top of page

Understanding Water Damage: Restoring Land After a Flood

Understanding Water Damage: Restoring Land After a Flood

Floods can cause untold damage to the environment, communities, and infrastructure. They leave homeowners and landowners facing a lengthy and complicated restoration process. When floods occur, the resulting water damage is usually massive, and the extent of the destruction may not be immediately visible. Understanding what restoration entails, how it's done, and why is essential for everyone to take part in restoring land post-flooding.

What is Flood Damage?

Flood damage is the loss or destruction of property, facilities, land, or natural resources caused by the rise of the water level of streams, rivers, lakes, or ocean basins. It is a common event when it comes to natural disasters, especially during hurricanes, tsunamis, and other natural phenomena.

The most noticeable damage is typically water damage, which comes with its own set of issues and consequences. Significant water damage can be a result of several factors, including rising groundwater levels, intense rainfall, or storms. These natural forces can lead to mudslides, erosion, and destructive flooding— all of which can lead to costly and lengthy restoration processes.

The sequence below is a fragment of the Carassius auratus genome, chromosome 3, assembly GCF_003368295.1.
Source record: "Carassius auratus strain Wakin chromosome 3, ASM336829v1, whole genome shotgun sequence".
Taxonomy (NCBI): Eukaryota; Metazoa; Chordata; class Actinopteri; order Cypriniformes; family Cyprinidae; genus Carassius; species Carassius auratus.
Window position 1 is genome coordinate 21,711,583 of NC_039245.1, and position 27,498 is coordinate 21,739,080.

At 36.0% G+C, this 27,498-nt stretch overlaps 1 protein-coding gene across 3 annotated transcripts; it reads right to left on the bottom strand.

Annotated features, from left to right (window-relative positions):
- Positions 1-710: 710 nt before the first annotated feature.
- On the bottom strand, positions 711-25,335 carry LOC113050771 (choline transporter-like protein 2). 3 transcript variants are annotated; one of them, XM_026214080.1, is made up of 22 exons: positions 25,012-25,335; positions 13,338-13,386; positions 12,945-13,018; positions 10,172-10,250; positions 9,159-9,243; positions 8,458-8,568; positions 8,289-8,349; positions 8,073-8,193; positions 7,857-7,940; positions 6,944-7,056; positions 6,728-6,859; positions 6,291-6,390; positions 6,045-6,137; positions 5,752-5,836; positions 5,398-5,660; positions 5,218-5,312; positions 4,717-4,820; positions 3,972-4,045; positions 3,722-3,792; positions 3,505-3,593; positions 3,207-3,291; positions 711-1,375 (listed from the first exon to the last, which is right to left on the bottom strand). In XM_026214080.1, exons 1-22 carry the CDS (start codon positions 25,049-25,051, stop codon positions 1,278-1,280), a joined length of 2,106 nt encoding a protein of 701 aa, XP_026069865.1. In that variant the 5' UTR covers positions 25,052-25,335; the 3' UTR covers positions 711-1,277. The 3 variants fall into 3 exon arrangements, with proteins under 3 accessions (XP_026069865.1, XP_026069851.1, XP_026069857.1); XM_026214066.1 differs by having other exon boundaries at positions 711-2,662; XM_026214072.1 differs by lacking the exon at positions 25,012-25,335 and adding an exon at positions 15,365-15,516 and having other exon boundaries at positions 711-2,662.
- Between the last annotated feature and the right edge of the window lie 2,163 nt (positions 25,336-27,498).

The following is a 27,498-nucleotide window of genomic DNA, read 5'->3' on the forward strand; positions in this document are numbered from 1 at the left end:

Standing water is a body of liquid that has pooled in an area, and it is often the result of flooding. It can be caused by intense rainfall, overflowing rivers and streams, or other floods. Standing water can cause major damage to homes, businesses, and other structures due to its ability to erode foundations or enter through cracks and crevices in buildings.

Standing water can also cause significant health issues as it is a breeding ground for mosquitoes and other disease-carrying insects. Floods are often the most dangerous form of standing water because the water rises quickly and can enter buildings before they are properly evacuated or protected. Floods also bring debris, mud, and other particulates that can damage structures even further. Standing water can be dangerous and costly, requiring significant clean-up efforts after a flood event.

How to Restore Flooded Land